That may have been the case in recent years, but Apple adheres to the mantra ‘Nothing improves without change’ and the company is hellbent on making the Mac– as we know it and love and use it today– mostly obsolete. What could replace the Mac? The perfect personal computer.
Two Models Of Perfection
Apple’s co-founder, Steve Jobs, said the iPad brought about the post-PC era. Many of us agree that mobile devices are the future of truly personal computing.
So, what’s the best personal computer? Until the new iPad mini with Retina display hits the streets, it’s the iPad Air.
What makes the iPad Air contend for perfect personal computer status is usability. Most of us who use traditional personal computers– Macs or PCs– have limited what we use them to accomplish.
Sans Photoshop, Illustrator, Final Cut Pro X, or other specific uses which require larger screens and heftier CPUs, today’s iPad Air does more of what we humans probably need a computer to do.
Apple’s approach to the future of personal computing, as exemplified by the latest iPhone and iPad, is to help users move tasks from the notebook and desktop devices to mobile devices. Some analysts estimate that as much as 80-percent of what we once used our Macs and PCs to accomplish, can now be handled by an iPad Air.
As Apple improves the iPhone and iPad, adding a 64-bit CPU is an example, the devices continue to take on more traditional personal computing responsibilities. With iLife, iWork– iMovie, iPhoto, Garageband, Pages, Numbers, Keynote– Apple has strengthened the value proposition, especially of the iPad.
Think about the tasks you performed exclusively on the Mac or PC before the iPad launched in 2010. Now, think about which of those tasks are handled primarily on the iPad or iPhone today. The number of tasks is growing.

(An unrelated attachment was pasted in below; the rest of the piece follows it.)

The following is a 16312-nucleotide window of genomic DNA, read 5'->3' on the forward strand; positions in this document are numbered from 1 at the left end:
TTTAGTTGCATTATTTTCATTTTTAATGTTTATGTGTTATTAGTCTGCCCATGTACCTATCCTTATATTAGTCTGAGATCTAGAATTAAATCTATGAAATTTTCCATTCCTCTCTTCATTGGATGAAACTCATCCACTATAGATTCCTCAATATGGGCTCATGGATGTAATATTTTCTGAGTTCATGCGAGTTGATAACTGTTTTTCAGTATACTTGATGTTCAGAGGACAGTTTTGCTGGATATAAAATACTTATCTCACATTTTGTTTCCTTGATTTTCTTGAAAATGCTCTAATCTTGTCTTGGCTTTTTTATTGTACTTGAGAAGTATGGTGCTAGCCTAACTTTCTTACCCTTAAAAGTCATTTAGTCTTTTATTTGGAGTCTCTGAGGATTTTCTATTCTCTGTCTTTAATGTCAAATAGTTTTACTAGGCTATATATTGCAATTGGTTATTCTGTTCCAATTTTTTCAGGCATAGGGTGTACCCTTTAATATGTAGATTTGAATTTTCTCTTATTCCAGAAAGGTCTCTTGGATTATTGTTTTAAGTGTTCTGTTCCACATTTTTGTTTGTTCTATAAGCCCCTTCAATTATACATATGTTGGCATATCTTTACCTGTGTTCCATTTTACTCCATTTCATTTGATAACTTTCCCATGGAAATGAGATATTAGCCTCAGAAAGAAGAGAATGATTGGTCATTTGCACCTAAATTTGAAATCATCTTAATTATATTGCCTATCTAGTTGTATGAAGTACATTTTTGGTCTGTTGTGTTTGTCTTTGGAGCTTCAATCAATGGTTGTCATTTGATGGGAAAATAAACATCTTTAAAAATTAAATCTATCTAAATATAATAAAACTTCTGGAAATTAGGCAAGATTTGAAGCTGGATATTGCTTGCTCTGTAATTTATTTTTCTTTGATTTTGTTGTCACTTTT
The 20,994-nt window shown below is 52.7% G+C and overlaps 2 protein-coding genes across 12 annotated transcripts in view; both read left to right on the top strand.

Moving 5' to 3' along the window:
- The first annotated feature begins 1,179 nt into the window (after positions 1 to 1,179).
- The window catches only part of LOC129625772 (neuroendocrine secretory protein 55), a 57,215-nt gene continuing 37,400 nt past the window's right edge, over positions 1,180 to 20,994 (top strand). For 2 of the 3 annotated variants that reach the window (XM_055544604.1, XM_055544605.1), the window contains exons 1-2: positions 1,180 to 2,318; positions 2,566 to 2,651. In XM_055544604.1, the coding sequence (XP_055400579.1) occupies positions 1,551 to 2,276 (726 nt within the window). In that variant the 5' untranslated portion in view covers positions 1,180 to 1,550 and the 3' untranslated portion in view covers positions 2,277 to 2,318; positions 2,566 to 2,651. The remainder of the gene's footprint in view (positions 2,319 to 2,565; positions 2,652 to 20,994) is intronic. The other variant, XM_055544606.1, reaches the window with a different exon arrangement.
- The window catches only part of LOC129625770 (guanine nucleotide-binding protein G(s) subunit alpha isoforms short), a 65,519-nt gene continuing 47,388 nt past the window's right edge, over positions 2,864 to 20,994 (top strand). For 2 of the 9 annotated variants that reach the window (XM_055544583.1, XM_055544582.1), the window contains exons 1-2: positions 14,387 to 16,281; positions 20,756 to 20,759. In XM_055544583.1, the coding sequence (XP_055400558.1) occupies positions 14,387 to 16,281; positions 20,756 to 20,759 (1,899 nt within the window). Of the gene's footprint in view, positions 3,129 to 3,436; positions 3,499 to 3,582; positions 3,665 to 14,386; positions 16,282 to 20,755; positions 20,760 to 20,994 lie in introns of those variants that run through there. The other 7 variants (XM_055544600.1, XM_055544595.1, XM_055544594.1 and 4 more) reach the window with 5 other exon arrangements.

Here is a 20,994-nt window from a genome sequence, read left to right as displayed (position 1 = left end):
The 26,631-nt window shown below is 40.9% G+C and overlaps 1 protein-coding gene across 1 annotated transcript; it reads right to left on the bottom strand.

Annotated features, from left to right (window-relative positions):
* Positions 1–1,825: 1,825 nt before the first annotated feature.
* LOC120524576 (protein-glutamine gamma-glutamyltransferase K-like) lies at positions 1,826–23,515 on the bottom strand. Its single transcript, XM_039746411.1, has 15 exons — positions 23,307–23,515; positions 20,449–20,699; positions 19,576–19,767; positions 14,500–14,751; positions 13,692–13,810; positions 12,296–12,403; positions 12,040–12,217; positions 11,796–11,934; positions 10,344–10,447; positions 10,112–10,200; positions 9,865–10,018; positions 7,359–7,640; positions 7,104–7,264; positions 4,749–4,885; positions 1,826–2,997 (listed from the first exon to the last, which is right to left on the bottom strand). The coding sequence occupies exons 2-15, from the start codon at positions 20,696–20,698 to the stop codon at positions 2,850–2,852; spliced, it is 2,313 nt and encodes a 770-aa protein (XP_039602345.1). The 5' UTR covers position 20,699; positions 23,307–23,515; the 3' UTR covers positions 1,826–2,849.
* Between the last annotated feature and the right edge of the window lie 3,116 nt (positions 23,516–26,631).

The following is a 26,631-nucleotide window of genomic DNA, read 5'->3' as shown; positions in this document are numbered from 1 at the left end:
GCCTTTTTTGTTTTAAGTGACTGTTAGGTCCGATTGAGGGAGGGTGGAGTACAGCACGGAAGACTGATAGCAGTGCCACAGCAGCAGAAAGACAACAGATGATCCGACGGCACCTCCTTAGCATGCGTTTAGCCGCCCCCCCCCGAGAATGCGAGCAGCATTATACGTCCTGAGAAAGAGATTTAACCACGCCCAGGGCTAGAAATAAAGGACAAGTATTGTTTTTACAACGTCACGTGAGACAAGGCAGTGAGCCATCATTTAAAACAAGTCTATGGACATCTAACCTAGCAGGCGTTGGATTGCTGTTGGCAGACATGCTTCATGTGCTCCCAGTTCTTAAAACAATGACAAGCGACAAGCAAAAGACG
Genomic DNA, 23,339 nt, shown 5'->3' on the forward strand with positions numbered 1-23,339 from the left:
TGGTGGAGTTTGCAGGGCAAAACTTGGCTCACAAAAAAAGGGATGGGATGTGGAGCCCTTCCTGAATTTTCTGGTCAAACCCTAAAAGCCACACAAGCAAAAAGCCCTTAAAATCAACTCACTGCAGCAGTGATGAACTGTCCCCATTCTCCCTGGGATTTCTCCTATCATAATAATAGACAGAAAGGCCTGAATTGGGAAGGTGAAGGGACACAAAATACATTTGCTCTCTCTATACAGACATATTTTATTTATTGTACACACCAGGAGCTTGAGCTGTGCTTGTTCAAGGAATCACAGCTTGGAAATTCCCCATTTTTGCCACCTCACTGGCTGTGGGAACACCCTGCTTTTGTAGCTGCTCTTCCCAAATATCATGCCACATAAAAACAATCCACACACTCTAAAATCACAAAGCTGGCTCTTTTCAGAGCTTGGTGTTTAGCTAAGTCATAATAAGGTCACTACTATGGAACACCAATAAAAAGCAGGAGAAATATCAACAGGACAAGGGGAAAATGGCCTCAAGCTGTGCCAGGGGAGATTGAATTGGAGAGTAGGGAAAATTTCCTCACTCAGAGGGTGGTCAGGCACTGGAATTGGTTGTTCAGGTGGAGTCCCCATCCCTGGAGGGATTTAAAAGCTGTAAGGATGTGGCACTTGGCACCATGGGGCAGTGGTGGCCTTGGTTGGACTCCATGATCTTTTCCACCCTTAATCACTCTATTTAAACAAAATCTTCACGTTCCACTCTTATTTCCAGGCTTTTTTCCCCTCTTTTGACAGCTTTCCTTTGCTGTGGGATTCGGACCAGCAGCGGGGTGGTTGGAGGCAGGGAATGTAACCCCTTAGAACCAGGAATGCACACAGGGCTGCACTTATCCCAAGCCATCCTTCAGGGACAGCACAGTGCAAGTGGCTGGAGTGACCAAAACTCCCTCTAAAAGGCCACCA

The iPad (and iPhone, especially with email and a few other apps) has become, in a few short years, the dominant device in my life, relegating the Mac to the more CPU intensive or keyboard intensive apps, or those which require a larger screen.
Run down the list. Mail, Safari, Calendar, Contacts, Maps, FaceTime, Skype, iPhoto, iMovie, Garageband, Pages, Numbers, Keynote, Reminders, web browsing, Twitter, Facebook, Flickr, Instagram, even iTunes– are almost exclusively used on Apple’s iOS devices.
So, allow me to state the obvious. For most of us, the iPad Air represents the perfect personal computer. Once the iPad mini with Retina display is available, the only real choice is which size screen do you prefer.
We can argue the merits of the MacBook Air (or any other Mac model) vs. an iPad all day long, but the end result is the same. The iPad Air has quickly become the go-to device for mobility and mobile connectivity. Apple already sells three to four times the number of iPads as Macs.
The Mac won’t die, of course, but the life cycle and usability has changed, and it is just as much a part of the pre-iPad era, and a relic of the post-PC era as any Windows PC.